Carpet cleaning is a valuable service that requires skilled technicians to operate. With its increasing demand, ensuring that carpet cleaning professionals have the necessary training and knowledge is a must. This is where a carpet cleaning license or certification comes in.
What’s The Difference Between a License and Certification?
Certifications and licenses are two different things, but they both serve the same purpose – to demonstrate that a carpet cleaner has the knowledge and skills necessary to perform the job properly.
Carpet cleaning licenses are administered by state or local governments to ensure industry professionals are legitimate and adequately trained.
Licenses usually have education and experience requirements.
Carpet cleaning certifications differ in that they are provided by trade organizations that aim to set industry standards.
Becoming a committed member of these organizations is often part of the certification process.
In the United States, there are several certifications and licenses that carpet cleaners can obtain to demonstrate their expertise.
Types of Carpet Cleaning Licenses
- Business License: Most states require carpet cleaning companies to obtain a business license to operate legally. This license ensures that the company is registered with the state and is compliant with all state regulations.
- Contractor License: In some states, carpet cleaning companies are required to obtain a contractor license if they are performing services that involve construction or repairs. This license demonstrates that the company has the necessary expertise and qualifications to perform these types of services.
Carpet Cleaning Certifications
- Institute of Inspection, Cleaning and Restoration Certification (IICRC): The IICRC is the most widely recognized certification organization in the carpet cleaning industry. They offer several certifications, including the Carpet Cleaning Technician (CCT) certification, which covers a wide range of carpet cleaning techniques and methods.
- The Carpet and Rug Institute (CRI): The CRI is a non-profit organization that offers the Seal of Approval program for carpet cleaning products and services. This certification demonstrates that a carpet cleaner has the knowledge and skills necessary to use approved cleaning products and methods.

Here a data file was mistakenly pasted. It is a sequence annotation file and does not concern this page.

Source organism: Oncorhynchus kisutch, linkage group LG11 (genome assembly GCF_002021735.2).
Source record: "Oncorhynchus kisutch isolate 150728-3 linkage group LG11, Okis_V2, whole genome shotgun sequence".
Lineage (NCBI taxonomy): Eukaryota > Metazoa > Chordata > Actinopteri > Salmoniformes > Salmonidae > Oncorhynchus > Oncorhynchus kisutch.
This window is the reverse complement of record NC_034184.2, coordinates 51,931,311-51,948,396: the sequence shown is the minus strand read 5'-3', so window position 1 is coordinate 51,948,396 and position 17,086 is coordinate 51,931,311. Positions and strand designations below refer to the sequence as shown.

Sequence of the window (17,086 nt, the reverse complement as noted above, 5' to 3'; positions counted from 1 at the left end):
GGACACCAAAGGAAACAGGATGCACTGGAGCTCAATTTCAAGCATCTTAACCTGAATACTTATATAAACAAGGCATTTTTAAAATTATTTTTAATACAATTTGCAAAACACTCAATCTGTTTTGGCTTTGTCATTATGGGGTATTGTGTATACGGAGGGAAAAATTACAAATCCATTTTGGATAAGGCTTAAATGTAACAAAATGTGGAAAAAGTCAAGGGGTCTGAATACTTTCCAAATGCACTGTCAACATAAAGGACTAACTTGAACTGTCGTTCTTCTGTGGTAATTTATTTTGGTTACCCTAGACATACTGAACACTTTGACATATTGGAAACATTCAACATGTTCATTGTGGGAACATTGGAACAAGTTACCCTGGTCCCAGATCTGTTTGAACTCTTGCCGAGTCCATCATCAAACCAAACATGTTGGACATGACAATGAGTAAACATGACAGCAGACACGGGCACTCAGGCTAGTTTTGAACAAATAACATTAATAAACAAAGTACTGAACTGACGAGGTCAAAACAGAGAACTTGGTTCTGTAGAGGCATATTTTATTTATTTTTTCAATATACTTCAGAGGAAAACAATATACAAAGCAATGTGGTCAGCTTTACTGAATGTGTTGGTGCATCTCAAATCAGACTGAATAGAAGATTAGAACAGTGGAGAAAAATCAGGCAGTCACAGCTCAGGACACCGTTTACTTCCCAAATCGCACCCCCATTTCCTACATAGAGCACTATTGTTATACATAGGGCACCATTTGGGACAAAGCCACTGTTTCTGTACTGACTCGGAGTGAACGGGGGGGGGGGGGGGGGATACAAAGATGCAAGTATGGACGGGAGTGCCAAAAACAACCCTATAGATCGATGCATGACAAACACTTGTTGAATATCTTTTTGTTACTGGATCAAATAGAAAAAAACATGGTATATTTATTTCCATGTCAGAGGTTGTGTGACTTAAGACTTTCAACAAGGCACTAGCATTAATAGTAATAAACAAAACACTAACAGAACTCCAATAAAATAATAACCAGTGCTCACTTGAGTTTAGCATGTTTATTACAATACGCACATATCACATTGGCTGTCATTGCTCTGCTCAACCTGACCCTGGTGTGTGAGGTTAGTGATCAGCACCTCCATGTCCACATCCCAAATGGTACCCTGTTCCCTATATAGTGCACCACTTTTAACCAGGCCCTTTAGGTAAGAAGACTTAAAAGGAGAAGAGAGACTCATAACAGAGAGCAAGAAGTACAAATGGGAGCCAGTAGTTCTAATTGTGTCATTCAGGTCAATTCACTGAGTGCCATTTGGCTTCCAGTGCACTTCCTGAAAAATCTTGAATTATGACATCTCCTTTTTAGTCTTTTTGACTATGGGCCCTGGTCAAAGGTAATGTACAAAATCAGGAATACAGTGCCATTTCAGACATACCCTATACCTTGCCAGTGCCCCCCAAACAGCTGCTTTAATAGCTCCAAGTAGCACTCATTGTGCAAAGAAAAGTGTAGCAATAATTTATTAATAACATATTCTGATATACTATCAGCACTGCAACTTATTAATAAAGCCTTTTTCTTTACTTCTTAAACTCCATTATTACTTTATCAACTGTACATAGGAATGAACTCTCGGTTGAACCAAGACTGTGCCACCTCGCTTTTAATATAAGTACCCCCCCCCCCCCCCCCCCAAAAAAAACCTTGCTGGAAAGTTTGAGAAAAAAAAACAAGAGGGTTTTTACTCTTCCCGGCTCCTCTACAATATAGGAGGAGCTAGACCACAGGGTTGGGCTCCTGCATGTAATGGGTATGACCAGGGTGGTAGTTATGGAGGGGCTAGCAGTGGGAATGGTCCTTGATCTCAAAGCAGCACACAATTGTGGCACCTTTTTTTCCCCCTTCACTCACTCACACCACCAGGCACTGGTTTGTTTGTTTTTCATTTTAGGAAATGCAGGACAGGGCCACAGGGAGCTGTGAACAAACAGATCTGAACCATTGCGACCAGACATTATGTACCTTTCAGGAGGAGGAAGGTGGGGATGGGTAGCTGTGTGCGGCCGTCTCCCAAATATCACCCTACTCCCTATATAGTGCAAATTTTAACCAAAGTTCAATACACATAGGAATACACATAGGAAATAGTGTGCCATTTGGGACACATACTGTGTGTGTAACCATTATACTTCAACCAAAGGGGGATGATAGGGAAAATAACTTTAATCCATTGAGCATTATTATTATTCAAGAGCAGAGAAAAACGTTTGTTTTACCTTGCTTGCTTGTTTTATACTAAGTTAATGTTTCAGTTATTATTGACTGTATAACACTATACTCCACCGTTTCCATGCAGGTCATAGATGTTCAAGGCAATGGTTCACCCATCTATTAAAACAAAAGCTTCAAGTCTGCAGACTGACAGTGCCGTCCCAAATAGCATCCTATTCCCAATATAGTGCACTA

Benefits of Being a Licensed or Certified Carpet Cleaner
- Professionalism: Having a license or certification demonstrates to customers that you are a professional who takes their job seriously. It shows that you have invested time and effort into obtaining the necessary knowledge and skills to perform the job properly.
- Credibility: A license or certification can help build trust with customers. It shows that you have been independently evaluated and have met certain standards.
- Competitive advantage: Having a license or certification can give you a competitive advantage over other carpet cleaning companies. It shows that you have the knowledge and skills necessary to provide safe and effective services.
How To Get a Carpet Cleaning License
While these steps may differ between states, the process is generally the same. Here’s how to go about becoming a licensed carpet cleaner:
Research State Licensing Requirements
The licensing requirements for carpet cleaning varies by state. While not all will have specific carpet industry licensing, you’ll need a business license to start your own company.
Complete Any Necessary Training
Some states require carpet cleaning companies to complete specific training courses before they can obtain a license. You should determine if any training is required in your state and complete it if necessary.
Submit Your Application
Once you have completed any necessary training and have all of the required documentation, you can submit your application for a carpet cleaning or business license.
How Much Does a Carpeting Cleaning License Cost?
There are usually costs associated with applying for and renewing a license, which range from $20 – $150 per license.
To avoid paying for licensing costs, try finding a carpet cleaning job with a company willing to sponsor your license.